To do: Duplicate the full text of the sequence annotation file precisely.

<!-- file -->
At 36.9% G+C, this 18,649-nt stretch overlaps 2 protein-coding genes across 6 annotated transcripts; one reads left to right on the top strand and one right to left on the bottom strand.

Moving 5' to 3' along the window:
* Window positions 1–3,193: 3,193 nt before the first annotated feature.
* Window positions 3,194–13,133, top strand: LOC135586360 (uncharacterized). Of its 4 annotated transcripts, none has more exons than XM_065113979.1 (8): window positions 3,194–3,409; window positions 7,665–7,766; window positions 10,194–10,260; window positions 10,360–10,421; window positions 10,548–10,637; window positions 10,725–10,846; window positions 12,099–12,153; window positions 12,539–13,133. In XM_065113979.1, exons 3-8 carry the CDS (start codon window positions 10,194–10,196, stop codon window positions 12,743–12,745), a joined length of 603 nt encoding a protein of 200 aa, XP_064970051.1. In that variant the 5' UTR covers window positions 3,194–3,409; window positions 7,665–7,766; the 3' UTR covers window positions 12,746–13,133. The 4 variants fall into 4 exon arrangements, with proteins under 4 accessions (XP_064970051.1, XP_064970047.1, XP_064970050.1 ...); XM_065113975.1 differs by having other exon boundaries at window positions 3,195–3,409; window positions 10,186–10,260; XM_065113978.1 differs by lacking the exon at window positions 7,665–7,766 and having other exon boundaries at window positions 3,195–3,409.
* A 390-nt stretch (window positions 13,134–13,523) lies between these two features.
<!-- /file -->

At 36.9% G+C, this 18,649-nt stretch overlaps 2 protein-coding genes across 6 annotated transcripts; one reads left to right on the top strand and one right to left on the bottom strand.

Moving 5' to 3' along the window:
* Window positions 1–3,193: 3,193 nt before the first annotated feature.
* Window positions 3,194–13,133, top strand: LOC135586360 (uncharacterized). Of its 4 annotated transcripts, none has more exons than XM_065113979.1 (8): window positions 3,194–3,409; window positions 7,665–7,766; window positions 10,194–10,260; window positions 10,360–10,421; window positions 10,548–10,637; window positions 10,725–10,846; window positions 12,099–12,153; window positions 12,539–13,133. In XM_065113979.1, exons 3-8 carry the CDS (start codon window positions 10,194–10,196, stop codon window positions 12,743–12,745), a joined length of 603 nt encoding a protein of 200 aa, XP_064970051.1. In that variant the 5' UTR covers window positions 3,194–3,409; window positions 7,665–7,766; the 3' UTR covers window positions 12,746–13,133. The 4 variants fall into 4 exon arrangements, with proteins under 4 accessions (XP_064970051.1, XP_064970047.1, XP_064970050.1 ...); XM_065113975.1 differs by having other exon boundaries at window positions 3,195–3,409; window positions 10,186–10,260; XM_065113978.1 differs by lacking the exon at window positions 7,665–7,766 and having other exon boundaries at window positions 3,195–3,409.
* A 390-nt stretch (window positions 13,134–13,523) lies between these two features.